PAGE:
// set file mark relative to start of file
  myErr = SetFPos(theFile, fsFromStart, theStartPos);
  if (myErr != noErr)
    // search the file for the specified chunk type
  while (!isFound && (myErr == noErr)) {
    // load the chunk header
    myErr = FSRead(theFile, &myLength, &myHeader);
    if (myErr == noErr) {
      if (myHeader.fChunkType == theType) {
        isFound = true;        // we found the desired chunk type
        myErr = GetFPos(theFile, theChunkPos);
        *theChunkPos -= myLength;
      } else {
        if (myHeader.fChunkType == kChunkType_RIFF)
          myOffset = sizeof(FOURCC);
          myOffset = Swap_32(myHeader.fChunkSize);
        if (myOffset % 2 == 1)  // make sure chunk size is even
          myErr = SetFPos(theFile, fsFromMark, myOffset);

The function GetChunkType starts searching the file data at a location (theStartPos) passed to it, which is assumed to be the start of a chunk. GetChunkType reads in the chunk header and looks to see if it has found the chunk of the desired type. If so, it returns the file position of the first byte of the chunk header. Otherwise, GetChunkType figures out where in the file the next chunk begins. If the current chunk is a container chunk, then the next chunk begins after the data format specifier; otherwise, the next chunk is to be found after the current chunk's data, whose size is specified in the chunk header. (Notice that in determining the size of the current chunk, we need to use the macro Swap_32; see "Which End Is Which?" for an explanation of why this is necessary.)

Once we know how to find the beginning of a particular chunk, it's easy to get the chunk's data. Listing 2 defines a function GetChunkData that returns a pointer to a buffer of memory containing both the chunk header and the data in the chunk.

Listing 2: Getting a chunk's data

ChunkHeaderPtr GetChunkData
        (short theFile, OSType theType, long theStartPos)
  long            myFPos;
  ChunkHeader      myHeader;
  Ptr            myDataPtr = NULL;
  OSErr          myErr = noErr;
  long            myLength;
  // get position of desired chunk type in file
  myErr = GetChunkType(theFile, theType, 
                          theStartPos, &myFPos);
  // set file mark at the start of the chunk
  if (myErr == noErr)
    myErr = SetFPos(theFile, fsFromStart, myFPos);
if (myErr == noErr) {
    myLength = sizeof(myHeader);
    // load the chunk header
    myErr = FSRead(theFile, &myLength, &myHeader);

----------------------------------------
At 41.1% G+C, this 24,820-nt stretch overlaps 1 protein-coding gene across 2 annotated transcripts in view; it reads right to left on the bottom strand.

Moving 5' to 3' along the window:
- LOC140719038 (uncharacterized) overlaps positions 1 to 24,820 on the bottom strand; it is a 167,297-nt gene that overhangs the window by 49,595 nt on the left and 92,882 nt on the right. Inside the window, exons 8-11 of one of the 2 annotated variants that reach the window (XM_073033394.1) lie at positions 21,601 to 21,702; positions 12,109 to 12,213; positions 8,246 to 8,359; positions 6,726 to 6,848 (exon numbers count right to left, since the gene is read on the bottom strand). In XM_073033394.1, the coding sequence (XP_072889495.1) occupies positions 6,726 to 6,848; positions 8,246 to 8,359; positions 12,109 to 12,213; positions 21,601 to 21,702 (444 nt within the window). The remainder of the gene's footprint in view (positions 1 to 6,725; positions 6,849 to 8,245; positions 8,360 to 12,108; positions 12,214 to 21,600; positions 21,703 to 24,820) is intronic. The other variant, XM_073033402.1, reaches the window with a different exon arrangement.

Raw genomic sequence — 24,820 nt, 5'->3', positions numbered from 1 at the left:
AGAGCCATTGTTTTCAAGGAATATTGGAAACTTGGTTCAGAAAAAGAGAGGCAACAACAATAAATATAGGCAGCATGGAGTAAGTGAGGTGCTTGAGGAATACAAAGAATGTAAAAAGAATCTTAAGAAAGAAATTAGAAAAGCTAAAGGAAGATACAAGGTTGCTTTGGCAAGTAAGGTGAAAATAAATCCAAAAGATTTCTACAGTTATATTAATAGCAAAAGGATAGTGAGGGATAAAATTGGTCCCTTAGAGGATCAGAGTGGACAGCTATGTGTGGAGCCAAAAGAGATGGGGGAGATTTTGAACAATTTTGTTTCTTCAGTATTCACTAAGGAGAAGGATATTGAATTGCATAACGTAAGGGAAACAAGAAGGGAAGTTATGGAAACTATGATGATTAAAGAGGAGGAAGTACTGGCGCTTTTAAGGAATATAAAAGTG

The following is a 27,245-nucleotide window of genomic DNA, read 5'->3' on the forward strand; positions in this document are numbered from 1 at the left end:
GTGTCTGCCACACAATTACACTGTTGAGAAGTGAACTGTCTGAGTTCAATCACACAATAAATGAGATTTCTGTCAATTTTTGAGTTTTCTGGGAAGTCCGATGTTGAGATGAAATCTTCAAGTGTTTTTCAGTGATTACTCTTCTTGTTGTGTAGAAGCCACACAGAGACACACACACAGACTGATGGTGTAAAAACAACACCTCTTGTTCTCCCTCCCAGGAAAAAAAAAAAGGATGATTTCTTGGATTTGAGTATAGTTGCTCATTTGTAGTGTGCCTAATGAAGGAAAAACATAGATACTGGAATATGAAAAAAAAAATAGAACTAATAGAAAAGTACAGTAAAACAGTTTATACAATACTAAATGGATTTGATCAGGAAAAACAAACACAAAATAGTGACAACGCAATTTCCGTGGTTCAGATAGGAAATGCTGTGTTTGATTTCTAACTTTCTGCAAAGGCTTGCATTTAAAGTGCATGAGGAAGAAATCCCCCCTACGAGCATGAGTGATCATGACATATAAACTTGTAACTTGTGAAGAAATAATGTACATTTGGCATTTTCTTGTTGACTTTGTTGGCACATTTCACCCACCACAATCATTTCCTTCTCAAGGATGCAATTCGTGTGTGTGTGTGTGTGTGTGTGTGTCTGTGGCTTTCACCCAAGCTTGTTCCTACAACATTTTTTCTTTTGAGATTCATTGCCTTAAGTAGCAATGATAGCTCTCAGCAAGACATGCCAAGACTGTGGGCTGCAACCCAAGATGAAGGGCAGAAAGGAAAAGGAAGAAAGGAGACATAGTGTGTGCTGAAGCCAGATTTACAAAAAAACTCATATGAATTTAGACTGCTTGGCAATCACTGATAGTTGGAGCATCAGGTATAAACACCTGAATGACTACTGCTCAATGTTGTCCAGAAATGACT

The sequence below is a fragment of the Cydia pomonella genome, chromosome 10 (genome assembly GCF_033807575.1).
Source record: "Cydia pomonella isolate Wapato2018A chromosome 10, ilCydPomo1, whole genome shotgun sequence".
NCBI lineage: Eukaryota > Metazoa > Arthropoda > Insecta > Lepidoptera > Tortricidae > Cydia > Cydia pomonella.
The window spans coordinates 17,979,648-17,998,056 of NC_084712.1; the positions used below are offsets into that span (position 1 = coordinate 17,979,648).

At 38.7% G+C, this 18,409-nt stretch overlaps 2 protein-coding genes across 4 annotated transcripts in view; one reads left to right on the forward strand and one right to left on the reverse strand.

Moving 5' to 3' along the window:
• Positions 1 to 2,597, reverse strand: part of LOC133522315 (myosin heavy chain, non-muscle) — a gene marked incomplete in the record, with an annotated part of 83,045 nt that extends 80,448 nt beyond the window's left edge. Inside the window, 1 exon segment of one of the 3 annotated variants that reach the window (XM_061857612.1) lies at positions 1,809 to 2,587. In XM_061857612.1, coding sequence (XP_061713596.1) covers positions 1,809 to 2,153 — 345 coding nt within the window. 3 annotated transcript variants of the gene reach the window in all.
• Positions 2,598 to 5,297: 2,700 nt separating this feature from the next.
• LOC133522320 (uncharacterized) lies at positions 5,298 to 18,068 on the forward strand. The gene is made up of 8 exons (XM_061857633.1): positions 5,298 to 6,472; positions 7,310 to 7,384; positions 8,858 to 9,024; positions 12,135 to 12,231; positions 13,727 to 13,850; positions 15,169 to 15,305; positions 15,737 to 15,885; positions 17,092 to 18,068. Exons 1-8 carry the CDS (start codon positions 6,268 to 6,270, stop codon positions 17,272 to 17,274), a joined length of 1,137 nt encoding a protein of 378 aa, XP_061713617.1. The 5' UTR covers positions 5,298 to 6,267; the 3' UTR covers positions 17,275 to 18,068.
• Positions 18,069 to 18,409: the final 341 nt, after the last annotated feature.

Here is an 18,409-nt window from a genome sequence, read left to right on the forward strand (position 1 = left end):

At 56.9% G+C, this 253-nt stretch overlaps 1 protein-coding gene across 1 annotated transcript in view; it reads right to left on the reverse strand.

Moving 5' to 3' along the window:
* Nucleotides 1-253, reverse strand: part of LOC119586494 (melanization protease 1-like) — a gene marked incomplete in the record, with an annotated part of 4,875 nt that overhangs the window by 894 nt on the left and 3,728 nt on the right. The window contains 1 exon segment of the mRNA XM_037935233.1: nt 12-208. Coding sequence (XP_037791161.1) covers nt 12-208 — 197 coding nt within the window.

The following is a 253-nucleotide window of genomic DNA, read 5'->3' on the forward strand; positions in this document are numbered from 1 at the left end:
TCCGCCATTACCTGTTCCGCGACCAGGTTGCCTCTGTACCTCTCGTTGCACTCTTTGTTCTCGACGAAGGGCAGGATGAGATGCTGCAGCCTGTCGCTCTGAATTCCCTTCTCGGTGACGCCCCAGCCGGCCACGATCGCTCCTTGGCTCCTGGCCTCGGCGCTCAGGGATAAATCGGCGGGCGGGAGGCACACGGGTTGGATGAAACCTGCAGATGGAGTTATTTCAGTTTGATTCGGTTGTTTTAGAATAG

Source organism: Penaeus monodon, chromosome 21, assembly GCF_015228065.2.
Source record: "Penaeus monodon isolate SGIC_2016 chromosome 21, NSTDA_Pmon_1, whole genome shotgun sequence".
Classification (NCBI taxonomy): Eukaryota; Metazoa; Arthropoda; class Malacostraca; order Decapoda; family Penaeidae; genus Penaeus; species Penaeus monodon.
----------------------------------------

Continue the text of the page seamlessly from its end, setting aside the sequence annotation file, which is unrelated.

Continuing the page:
if (myErr != noErr)
    // set file mark at the start of the chunk header
    myLength += Swap_32(myHeader.fChunkSize);
    myErr = SetFPos(theFile, fsFromStart, myFPos);
  if (myErr == noErr) {
    myDataPtr = NewPtrClear(myLen);
    myErr = MemError();
    if (myDataPtr != NULL)
      myErr = FSRead(theFile, &myLength, myDataPtr);
  if (myErr != noErr) {
    myDataPtr = NULL;

GetChunkData calls GetChunkType to find the beginning of the chunk of the desired kind; then it reads the chunk header to find the size of the chunk data. (Once again, we've used the macro Swap_32 to massage the chunk data length as it's stored in the file.) Finally, GetChunkData allocates a buffer large enough to hold the entire chunk (header and data) and returns the pointer to the caller.

Here's a pleasant surprise: the functions GetChunkType and GetChunkData are simply slightly modified C language translations of the functions MyFindChunk and MyGetChunkData found in Inside Macintosh: Sound (pages 2-63 and 2-65, respectively). We could use those functions, suitably modified, because the AIFF format (defined by Apple and described in Inside Macintosh: Sound) and the RIFF format (defined by Microsoft and used for WAVE files) are both chunk-based formats, which descend from a common parent. See the sidebar "A Brief History of IFF" for details.

Which End Is Which?

Now we know how to find a chunk in a RIFF file and read the data in that chunk into memory. We've already seen, however, that we sometimes need to play with that data before we can use it. That's because of a difference in the way multi-byte data is accessed on Motorola and Intel processors. Motorola processors in the 680x0 family expect multi-byte data to be stored with the most significant byte lowest in memory. This is known as "big-endian" byte ordering (because the "big" end of the data value comes first in memory). Intel processors used for Windows machines expect multi-byte data to be stored with the least significant byte lowest in memory; this is known as "little-endian" byte ordering. (See Figure 3, which shows the value 0x12345678 stored in both Motorola 680x0 and Intel formats.) The PowerPC family of processors supports both big- and little-endian byte orderings, but uses big-endian when running the MacOS.

Figure 3. Big- and little-endian byte ordering.

The data stored in a WAVE file is little-endian. As a result, to use that data in a Macintosh application, we need to convert the little-endian data to big-endian data -- but only for data that is larger than 8 bits. For instance, the chunk data size field in a chunk header is 4 bytes long, so we need to swap the bytes using our macro Swap_32. Later, we'll also need to swap the two bytes in a 16-bit field, so we can define these macros:

#define Swap_32(value)         \
    (((((UInt32)value)<<24) & 0xFF000000) | \
     ((((UInt32)value)<< 8) & 0x00FF0000) | \
     ((((UInt32)value)>> 8) & 0x0000FF00) | \
     ((((UInt32)value)>>24) & 0x000000FF))